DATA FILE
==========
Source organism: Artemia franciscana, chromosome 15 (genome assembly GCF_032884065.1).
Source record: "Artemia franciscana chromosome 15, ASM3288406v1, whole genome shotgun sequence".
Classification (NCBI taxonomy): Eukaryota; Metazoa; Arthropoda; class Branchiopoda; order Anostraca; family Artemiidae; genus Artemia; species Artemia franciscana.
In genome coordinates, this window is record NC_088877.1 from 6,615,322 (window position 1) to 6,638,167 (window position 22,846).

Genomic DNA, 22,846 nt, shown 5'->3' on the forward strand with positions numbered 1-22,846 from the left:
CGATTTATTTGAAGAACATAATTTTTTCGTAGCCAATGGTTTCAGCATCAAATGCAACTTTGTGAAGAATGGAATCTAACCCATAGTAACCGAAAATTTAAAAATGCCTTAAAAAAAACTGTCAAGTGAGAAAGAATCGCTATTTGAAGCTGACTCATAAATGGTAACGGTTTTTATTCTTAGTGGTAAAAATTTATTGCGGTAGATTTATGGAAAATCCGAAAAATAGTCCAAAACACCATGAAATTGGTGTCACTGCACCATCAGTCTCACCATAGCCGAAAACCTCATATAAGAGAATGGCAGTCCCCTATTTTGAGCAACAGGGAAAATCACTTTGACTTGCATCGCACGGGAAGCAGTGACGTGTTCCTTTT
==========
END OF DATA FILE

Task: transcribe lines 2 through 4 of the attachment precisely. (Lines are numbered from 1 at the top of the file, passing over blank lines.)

Source record: "Artemia franciscana chromosome 15, ASM3288406v1, whole genome shotgun sequence".
Classification (NCBI taxonomy): Eukaryota; Metazoa; Arthropoda; class Branchiopoda; order Anostraca; family Artemiidae; genus Artemia; species Artemia franciscana.
In genome coordinates, this window is record NC_088877.1 from 6,615,322 (window position 1) to 6,638,167 (window position 22,846).